The media are a privileged source of information and influence. They have an undeniable capacity to construct reality, transmit ideology and present behavioral models that turn them into a powerful platform to spread symbols, beliefs and values prevailing in our society; they also function as an agent or mediator in the socializing process. The media’s role is necessary to offer positive and real models of peaceful coexistence,31 to transmit values that eradicate religious or ethnic discrimination, to give voice to those with strong and motivating ideas that discourage individuals away from the radicalization process and generate identification alternatives.
Secondary prevention must be addressed to the academic, working, family, social, religious and custodial contexts, and must be focused on intervening in the social problems that may generate discrimination and social exclusion (unemployment, lack of housing, racism, poverty, discrimination), and on psychological and emotional problems (psychological problems and disorders, emotional deficit, self-esteem problems).32 Both the social and psychological dimensions play an important role in encouraging the radicalization process. From the personal sphere, fostering the construction of one’s own positive identity, that allows teenagers to discover what they want to be, and to take adequate decisions that will be put into practice in the future, becomes a watertight barrier against extremist ideologies.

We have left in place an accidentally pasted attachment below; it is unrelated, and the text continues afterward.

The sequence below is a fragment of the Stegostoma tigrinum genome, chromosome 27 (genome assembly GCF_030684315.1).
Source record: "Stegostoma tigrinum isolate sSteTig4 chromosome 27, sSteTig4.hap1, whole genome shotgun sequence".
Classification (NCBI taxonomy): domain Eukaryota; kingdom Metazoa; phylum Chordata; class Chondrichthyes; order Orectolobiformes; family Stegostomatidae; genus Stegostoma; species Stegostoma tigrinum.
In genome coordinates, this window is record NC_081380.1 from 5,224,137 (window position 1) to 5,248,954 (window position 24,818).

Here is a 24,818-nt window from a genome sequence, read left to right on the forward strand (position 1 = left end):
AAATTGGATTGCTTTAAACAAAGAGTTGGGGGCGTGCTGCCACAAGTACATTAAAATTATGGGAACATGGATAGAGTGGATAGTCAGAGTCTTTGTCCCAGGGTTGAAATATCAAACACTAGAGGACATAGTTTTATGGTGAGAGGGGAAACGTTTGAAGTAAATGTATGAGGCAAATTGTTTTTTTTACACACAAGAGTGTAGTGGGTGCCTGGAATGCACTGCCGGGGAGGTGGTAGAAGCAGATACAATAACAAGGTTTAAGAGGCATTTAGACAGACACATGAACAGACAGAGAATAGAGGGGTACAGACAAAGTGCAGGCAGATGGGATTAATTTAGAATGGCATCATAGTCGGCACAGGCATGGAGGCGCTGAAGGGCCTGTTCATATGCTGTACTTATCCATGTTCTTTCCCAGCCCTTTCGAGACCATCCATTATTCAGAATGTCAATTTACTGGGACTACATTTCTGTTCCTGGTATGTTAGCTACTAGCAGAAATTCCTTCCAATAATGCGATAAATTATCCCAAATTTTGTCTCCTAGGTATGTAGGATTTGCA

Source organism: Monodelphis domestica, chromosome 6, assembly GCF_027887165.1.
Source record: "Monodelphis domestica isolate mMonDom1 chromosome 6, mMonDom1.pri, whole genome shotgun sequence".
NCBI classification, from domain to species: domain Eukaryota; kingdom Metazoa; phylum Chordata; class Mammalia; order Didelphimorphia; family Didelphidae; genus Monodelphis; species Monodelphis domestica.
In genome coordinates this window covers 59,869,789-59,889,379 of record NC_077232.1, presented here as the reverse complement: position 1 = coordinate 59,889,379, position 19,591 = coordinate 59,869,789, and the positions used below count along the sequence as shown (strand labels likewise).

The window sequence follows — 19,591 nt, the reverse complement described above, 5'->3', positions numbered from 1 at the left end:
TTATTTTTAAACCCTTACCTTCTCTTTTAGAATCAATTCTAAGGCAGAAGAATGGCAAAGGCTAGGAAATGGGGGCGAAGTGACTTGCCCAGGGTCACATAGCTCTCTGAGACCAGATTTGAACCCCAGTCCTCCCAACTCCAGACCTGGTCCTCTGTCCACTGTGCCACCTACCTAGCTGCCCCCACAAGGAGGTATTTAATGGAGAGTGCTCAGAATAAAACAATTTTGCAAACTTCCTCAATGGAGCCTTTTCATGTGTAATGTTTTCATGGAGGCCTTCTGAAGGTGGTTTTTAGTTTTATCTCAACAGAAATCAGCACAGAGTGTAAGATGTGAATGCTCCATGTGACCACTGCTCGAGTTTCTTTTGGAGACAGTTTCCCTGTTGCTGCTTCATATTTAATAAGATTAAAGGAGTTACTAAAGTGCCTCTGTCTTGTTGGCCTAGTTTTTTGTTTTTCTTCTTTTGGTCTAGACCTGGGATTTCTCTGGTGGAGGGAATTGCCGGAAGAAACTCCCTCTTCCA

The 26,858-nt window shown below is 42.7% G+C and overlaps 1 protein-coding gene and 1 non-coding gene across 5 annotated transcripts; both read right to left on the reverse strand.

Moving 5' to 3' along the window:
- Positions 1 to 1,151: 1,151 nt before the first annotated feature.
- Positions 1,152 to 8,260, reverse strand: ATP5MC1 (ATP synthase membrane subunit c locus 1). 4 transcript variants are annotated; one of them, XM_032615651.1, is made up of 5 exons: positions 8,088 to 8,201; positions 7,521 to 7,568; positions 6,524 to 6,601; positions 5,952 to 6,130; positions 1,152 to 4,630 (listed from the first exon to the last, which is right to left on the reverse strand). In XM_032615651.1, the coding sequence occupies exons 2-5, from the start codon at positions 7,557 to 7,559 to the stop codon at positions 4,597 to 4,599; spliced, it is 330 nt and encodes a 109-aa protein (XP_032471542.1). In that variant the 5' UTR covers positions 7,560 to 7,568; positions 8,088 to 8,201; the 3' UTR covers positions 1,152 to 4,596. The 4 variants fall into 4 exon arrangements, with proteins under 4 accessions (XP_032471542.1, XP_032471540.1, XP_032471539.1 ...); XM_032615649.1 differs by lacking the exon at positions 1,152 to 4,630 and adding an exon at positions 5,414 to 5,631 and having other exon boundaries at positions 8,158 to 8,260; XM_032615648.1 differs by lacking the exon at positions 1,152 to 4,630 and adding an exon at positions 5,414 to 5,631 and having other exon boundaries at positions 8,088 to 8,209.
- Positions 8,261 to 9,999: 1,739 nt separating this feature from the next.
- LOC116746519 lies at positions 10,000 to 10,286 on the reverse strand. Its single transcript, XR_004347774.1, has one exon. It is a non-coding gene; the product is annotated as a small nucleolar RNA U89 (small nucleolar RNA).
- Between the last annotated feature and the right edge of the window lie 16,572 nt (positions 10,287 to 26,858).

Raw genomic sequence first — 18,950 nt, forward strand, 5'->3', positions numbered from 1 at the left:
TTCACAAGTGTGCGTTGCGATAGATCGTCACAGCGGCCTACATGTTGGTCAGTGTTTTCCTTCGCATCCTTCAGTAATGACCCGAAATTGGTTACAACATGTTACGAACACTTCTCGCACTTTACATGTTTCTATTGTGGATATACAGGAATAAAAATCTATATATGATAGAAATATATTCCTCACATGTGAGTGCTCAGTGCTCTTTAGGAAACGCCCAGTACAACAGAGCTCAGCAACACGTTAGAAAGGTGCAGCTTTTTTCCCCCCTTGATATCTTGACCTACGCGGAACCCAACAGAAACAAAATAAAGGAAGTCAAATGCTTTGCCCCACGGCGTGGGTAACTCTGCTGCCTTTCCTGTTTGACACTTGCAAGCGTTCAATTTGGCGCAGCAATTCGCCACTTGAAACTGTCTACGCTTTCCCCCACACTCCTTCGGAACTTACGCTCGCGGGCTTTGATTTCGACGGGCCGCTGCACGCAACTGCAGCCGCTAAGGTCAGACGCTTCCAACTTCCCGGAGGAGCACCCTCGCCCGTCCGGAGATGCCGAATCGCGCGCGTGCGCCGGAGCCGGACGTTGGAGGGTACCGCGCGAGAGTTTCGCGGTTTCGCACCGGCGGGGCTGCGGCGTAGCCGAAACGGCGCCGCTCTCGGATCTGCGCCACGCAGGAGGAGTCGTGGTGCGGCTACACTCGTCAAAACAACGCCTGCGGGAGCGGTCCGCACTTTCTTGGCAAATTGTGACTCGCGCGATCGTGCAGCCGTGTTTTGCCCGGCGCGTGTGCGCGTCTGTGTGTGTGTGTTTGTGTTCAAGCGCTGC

Finally, the third stage is directed to those already affected by radicalization, developing psychological and social intervention processes that enable their social reintegration. This would be without diminishing or replacing any legal sentences for the consequences of their actions. To that end, new intervention models need to be developed to allow the revision of their ideology and the change of their strategies in order to deradicalize them.
Jihadist terrorism represents a threat against human security on a global scale, creating the need for joint global intervention. It grows and evolves acquiring singular and unpredictable forms, spreading collective terror and maintaining its goal of causing severe damage to the societies where it appears. In order to eradicate it, it is important to search for efficient, global strategies that do not ← 102 | 103 → generate more victims or violence and that take into account that any attempt of eradication will find strong resistance.